What Exactly Is "The Day of the Dead"?



The Mexican Day of the Dead Celebration is a time of joyful remembrance of deceased loved ones, filled with an array of colors, scents, sounds and stories.


Centered around the Christian observance of All Saints and All Souls Days on November 1 and 2, the celebration includes images and ideas about the roles of ancestors in our lives, that trace back to Mexico’s indigenous peoples. 


Traditionally, people believe that this is the one time of the year when souls can return to earth for a day and commune with their families and friends.   Celebrations include the construction of an ofrenda or home altar to welcome the returning souls, who are honored with flowers, fruits, incense, photos, and their favorite food and drink.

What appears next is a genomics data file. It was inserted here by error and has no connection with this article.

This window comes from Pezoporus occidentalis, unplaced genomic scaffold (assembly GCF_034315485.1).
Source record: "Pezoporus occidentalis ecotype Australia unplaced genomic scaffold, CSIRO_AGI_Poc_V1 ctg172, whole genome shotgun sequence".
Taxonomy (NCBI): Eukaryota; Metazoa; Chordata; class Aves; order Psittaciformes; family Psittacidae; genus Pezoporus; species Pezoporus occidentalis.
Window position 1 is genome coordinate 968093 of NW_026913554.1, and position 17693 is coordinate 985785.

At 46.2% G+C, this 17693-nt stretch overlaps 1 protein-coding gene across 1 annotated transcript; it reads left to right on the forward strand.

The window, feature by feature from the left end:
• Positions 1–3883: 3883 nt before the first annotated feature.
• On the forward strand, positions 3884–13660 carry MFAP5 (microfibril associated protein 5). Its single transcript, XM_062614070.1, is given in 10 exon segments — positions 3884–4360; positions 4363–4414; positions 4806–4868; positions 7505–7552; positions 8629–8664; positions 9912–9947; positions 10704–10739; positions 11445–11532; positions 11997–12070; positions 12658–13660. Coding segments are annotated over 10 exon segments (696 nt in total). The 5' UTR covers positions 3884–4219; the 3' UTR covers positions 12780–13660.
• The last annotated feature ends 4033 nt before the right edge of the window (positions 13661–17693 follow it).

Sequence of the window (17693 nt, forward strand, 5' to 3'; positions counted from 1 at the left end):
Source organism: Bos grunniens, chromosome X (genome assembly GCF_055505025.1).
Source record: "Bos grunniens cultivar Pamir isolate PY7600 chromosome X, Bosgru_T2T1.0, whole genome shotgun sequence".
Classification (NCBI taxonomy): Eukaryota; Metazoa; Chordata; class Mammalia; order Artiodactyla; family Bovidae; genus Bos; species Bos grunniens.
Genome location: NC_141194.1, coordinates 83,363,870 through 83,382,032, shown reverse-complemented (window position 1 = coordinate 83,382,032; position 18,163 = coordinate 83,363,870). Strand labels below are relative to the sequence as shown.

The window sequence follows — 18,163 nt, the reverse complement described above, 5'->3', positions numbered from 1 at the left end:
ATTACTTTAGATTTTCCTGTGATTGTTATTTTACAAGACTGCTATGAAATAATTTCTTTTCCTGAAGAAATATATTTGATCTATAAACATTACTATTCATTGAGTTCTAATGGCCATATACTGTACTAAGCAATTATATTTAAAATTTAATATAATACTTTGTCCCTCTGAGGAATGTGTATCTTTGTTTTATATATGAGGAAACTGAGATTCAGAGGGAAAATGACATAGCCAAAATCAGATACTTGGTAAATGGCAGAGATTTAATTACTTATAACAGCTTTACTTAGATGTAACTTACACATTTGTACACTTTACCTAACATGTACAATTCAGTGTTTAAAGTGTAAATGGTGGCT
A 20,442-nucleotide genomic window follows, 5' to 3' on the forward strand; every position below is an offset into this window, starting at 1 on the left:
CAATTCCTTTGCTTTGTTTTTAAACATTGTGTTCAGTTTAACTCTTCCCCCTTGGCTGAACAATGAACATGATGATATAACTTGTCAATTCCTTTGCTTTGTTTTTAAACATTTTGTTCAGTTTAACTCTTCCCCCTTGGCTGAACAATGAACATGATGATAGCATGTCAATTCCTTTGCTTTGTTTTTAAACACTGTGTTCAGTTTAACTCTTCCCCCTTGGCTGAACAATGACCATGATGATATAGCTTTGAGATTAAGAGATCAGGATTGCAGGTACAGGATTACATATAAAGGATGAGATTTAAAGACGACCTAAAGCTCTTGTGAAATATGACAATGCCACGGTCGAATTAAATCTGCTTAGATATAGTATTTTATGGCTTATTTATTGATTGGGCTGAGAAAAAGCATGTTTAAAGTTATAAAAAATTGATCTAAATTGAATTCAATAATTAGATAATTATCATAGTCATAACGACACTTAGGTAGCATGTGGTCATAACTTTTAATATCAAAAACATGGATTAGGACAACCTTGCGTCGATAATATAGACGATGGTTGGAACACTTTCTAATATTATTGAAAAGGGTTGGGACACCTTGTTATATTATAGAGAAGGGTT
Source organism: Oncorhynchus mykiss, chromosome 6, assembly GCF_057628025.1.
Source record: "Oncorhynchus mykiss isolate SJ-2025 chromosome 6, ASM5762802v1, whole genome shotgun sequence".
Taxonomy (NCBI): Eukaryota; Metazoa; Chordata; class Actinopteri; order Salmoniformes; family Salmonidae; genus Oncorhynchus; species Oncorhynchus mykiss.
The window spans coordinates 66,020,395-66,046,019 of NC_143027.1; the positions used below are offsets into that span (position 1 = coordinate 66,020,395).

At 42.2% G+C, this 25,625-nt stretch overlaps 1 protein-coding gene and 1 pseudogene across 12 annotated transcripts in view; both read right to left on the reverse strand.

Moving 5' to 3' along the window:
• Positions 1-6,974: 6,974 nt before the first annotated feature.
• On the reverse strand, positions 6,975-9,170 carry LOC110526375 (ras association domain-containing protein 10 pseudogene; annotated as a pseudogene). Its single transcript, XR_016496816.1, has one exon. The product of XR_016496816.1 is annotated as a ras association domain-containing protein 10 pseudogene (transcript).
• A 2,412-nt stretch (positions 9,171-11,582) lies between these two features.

Families will clean and refresh grave sites of loved ones and spend the night in a candle-lit vigil in the cemetery with the whole community. Hospitality and generosity among the living is a very important part of the holiday.  Neighbors and family visit one another, sharing stories, remembrances, and special foods associated with the holiday such as tamales, hot chocolate and a special bread called pan de muerto.

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